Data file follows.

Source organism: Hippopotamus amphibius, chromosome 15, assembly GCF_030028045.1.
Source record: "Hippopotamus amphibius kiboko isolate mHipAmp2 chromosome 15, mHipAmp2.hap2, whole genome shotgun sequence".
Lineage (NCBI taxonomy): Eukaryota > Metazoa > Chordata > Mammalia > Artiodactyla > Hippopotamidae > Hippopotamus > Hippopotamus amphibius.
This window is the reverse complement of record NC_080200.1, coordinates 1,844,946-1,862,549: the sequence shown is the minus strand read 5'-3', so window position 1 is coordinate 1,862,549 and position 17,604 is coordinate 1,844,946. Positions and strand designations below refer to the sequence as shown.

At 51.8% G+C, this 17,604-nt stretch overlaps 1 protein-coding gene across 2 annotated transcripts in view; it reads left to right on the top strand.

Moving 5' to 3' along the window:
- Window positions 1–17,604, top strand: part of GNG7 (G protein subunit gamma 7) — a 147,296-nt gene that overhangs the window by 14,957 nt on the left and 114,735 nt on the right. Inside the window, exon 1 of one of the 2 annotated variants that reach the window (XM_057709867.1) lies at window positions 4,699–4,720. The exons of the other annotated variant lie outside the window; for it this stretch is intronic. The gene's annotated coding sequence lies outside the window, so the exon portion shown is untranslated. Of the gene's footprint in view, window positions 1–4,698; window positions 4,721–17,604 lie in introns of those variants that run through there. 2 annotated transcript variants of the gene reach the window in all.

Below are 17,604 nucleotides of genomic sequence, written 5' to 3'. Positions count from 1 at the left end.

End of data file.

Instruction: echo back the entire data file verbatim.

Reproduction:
Source organism: Hippopotamus amphibius, chromosome 15, assembly GCF_030028045.1.
Source record: "Hippopotamus amphibius kiboko isolate mHipAmp2 chromosome 15, mHipAmp2.hap2, whole genome shotgun sequence".
Lineage (NCBI taxonomy): Eukaryota > Metazoa > Chordata > Mammalia > Artiodactyla > Hippopotamidae > Hippopotamus > Hippopotamus amphibius.
This window is the reverse complement of record NC_080200.1, coordinates 1,844,946-1,862,549: the sequence shown is the minus strand read 5'-3', so window position 1 is coordinate 1,862,549 and position 17,604 is coordinate 1,844,946. Positions and strand designations below refer to the sequence as shown.

At 51.8% G+C, this 17,604-nt stretch overlaps 1 protein-coding gene across 2 annotated transcripts in view; it reads left to right on the top strand.

Moving 5' to 3' along the window:
- Window positions 1–17,604, top strand: part of GNG7 (G protein subunit gamma 7) — a 147,296-nt gene that overhangs the window by 14,957 nt on the left and 114,735 nt on the right. Inside the window, exon 1 of one of the 2 annotated variants that reach the window (XM_057709867.1) lies at window positions 4,699–4,720. The exons of the other annotated variant lie outside the window; for it this stretch is intronic. The gene's annotated coding sequence lies outside the window, so the exon portion shown is untranslated. Of the gene's footprint in view, window positions 1–4,698; window positions 4,721–17,604 lie in introns of those variants that run through there. 2 annotated transcript variants of the gene reach the window in all.

Below are 17,604 nucleotides of genomic sequence, written 5' to 3'. Positions count from 1 at the left end.